Most Tennis players would dream of winning a grand slam in front of a home crowd, however Jo-Wilfried Tsonga has already ruled out his chances of victory at the French open this year as the twenty seven year old struggled to claim a place in the competitions second round after the Frenchman came from a set down to beat Andrey Kuznetsov in which the current world number five rallied to win the remaining three sets only losing six games in the rest of the match-up.
Tsonga’s pessimism has been criticised by French tennis legend Yannick Noah, who was the last French man to win at the Roland Garros Stadium, who believes that you can’t win if you don’t believe you can. Tsonga may however be considered pretty realistic with his best performance in Paris being a fourth round defeat in 2010, and with Djovokivic and Nadal on top of their games and the tennis world there seems little room for a surprise victory for the French number one. Tsonga certainly has the talent to win a grand slam particularly at Wimbledon or the Australian open where he was a finalist in 2008.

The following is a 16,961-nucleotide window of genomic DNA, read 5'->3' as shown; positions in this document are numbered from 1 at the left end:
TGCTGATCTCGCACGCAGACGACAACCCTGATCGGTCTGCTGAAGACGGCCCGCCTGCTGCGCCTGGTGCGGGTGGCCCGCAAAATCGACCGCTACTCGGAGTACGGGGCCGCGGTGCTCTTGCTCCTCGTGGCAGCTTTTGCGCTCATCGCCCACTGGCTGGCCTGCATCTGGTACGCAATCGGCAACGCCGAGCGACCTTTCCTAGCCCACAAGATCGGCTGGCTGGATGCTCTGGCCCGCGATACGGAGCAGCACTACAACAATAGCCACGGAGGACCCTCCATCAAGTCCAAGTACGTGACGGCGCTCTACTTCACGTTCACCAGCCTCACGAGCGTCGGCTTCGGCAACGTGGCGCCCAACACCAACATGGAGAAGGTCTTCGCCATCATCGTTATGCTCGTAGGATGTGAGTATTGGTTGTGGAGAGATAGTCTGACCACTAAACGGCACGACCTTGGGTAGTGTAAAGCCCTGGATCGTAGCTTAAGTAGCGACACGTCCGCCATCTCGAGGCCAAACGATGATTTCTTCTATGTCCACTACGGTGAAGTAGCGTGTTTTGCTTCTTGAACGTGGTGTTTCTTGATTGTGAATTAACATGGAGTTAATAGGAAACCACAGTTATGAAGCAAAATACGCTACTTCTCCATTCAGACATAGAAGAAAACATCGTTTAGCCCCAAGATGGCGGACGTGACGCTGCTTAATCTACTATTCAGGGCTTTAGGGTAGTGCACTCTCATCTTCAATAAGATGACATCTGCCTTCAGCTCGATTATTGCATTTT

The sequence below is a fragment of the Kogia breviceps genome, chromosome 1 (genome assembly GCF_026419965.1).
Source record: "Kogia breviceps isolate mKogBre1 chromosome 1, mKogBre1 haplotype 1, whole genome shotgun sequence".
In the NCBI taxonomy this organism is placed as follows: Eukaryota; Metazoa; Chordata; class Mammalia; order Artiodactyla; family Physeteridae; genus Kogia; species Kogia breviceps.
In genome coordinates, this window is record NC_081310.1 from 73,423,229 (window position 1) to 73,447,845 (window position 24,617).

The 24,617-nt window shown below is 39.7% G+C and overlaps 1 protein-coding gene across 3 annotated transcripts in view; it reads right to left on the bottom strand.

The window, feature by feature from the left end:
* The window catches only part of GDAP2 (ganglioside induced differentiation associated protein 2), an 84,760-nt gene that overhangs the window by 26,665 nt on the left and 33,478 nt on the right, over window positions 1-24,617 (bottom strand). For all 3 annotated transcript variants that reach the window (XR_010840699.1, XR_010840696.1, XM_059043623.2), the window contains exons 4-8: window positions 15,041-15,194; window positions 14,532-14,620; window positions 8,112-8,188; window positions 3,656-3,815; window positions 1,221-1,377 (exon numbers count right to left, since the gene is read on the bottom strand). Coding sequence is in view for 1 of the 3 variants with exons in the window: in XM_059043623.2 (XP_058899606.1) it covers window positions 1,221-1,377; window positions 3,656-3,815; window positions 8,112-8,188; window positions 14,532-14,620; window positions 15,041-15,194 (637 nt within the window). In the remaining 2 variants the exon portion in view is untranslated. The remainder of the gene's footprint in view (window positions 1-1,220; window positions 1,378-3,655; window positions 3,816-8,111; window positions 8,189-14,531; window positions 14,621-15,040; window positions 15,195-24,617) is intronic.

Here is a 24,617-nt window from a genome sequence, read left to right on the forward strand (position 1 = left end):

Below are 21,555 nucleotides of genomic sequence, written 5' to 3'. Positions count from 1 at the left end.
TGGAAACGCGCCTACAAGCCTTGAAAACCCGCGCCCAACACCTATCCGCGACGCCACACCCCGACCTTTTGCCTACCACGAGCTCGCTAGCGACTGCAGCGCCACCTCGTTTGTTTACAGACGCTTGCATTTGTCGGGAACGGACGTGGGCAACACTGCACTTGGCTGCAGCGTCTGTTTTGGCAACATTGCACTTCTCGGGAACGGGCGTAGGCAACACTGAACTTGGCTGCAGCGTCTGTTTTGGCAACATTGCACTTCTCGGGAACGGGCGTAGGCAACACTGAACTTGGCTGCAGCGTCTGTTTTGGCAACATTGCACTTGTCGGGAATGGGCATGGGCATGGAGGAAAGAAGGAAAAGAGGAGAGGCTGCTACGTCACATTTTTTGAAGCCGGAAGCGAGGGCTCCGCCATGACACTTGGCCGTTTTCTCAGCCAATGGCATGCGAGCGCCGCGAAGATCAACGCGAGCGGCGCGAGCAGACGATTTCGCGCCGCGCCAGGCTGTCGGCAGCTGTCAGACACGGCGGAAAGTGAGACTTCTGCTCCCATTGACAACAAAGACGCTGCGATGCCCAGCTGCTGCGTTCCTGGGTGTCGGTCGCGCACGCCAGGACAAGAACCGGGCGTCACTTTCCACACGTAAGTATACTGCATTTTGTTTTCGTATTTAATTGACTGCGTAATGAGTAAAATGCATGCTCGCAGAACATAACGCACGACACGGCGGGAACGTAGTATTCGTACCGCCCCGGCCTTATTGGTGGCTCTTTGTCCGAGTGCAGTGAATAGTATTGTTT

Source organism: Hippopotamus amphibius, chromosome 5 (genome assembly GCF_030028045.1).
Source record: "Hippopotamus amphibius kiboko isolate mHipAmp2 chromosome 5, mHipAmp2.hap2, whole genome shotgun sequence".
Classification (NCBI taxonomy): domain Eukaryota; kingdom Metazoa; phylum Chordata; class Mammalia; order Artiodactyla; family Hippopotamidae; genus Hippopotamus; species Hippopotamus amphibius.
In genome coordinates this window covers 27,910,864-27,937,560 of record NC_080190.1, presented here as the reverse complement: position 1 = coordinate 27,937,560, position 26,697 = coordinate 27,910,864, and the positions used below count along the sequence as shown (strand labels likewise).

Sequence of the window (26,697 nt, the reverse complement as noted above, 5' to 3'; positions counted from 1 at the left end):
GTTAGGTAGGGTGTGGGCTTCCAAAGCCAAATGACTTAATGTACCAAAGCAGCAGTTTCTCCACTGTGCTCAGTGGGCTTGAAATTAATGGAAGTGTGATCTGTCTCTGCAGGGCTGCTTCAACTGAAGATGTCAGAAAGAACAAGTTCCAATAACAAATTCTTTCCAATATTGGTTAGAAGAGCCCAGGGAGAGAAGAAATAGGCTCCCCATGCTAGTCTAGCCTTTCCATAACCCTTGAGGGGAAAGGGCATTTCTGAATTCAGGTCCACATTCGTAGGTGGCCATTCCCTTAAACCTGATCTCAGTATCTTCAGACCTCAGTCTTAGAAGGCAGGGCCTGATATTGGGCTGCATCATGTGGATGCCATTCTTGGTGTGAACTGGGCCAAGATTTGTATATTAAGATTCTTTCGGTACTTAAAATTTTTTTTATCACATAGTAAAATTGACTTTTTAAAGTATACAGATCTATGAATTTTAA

A victory in Paris would make Tsonga the second Frenchman post-war to win the French Open, which would seem odd for a country which has consistently produced high calibre tennis players with such a strong tennis culture which is heavily funded and developed. Only Spain could boast such a successful tennis system, yet the successes of French tennis player have been mixed at best, perhaps suggesting that winners are born and not bought. Either way only time will tell if Jo-Wilfried Tsonga has what it takes to secure a grand slam victory and especially if he can do it in his home country.